NYU Langone Medical Center today announced the receipt of two gifts totaling $260 million to support major expansion of the NYU hospital and medical school midtown campus along the East River.
Long-time benefactor Helen L. Kimmel is donating $150 million toward construction of a new patient pavilion at the Medical Center that will increase the NYU clinical space by as much as 50 percent. It will be named in honor of her and her late husband Martin S. Kimmel, a real estate developer.
The second gift, $110 million from a long-standing family of NYU benefactors who wishes to remain anonymous, will be used to redesign Tisch Hospital, NYU's renowned flagship hospital, built in 1963.
These gifts are the latest milestone in a multi-year transformation of the Medical Center being led by its new dean, Robert I. Grossman, M.D., and his leadership team. They have embarked on sweeping changes that are altering every facet of the institution, building on a 167-year-old legacy that includes Nobel Prize winners and the inventors of the polio vaccine.
"These are remarkably generous gifts that will help bring our dreams for NYU Langone closer to reality," said Dr. Grossman. "NYU Langone is known for the humanity of its patient care and for the caliber of its physicians and scientists. As we build on that legacy and continue implementing our multi-year transformation, these gifts are a powerful endorsement of our efforts - and our talented team of physicians, scientists, nurses, faculty and staff."
These two gifts bring the total philanthropic giving to NYU Langone this year to a record $506 million, believed to be the highest amount ever raised by an academic medical center in a single year.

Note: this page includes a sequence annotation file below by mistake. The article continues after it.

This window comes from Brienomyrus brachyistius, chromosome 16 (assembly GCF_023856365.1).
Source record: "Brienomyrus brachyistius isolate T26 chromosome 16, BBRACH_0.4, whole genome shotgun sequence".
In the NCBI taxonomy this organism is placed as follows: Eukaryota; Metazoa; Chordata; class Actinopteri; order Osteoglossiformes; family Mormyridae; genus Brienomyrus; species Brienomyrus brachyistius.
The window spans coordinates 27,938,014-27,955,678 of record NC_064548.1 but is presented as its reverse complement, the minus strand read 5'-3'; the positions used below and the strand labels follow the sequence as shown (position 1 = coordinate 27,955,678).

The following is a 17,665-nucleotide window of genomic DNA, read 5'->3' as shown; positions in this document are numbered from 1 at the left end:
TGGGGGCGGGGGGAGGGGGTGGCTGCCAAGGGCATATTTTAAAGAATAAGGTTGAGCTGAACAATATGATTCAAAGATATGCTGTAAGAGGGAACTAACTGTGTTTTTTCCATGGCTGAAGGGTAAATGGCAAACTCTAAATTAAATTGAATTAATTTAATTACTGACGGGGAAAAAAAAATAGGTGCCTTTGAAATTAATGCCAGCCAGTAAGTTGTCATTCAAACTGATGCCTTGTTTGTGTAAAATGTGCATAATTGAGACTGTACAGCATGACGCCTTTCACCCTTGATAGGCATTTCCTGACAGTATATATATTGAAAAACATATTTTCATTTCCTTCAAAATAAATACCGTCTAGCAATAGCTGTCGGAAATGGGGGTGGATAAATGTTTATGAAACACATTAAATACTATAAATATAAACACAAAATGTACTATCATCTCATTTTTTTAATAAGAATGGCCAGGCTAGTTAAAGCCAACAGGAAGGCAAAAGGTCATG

Martin Lipton, chairman of the New York University Board of Trustees, attributed much of the upsurge in major gifts to the Medical Center to the outstanding leadership of Dr. Grossman, who was appointed the Saul J. Farber Dean and CEO in July 2007 after serving as chairman of radiology at NYU for the prior six years.
"Dr. Grossman is an excellent and creative leader, as well as an outstanding physician and innovative researcher," said Mr. Lipton. "In just 15 months at the helm, Dr. Grossman and his talented leadership team have begun implementing a bold new vision for the Medical Center that has inspired excitement and confidence among supporters both inside and outside the institution."
"Dr. Grossman has galvanized the Medical Center's Board, supporters, and long-time donors," said Kenneth G. Langone, chairman of the Medical Center's Board of Trustees. "He and his team have offered a bold vision for the future of the Medical Center to build on its great success to date. The record giving this year reflects the trust and confidence that this vision has inspired in many supporters of this institution."
Year of Record Giving, Despite Economic Uncertainty
The gifts announced today come just seven months after the April announcement of a second $100 million gift from Ken Langone and his wife Elaine, for whom the Medical Center was renamed. In addition to these major gifts, the record half a billion dollars raised this year includes $146 million in contributions from approximately 17,000 separate donors, in amounts ranging from one dollar to $9 million.
"In a time of such economic uncertainty, this mix of grassroots giving and major philanthropy is heartening to observe," said Robert Berne, Ph.D., senior vice president for health at New York University. "It will enable us to undertake the most sweeping revitalization of our institution in its 167-year history."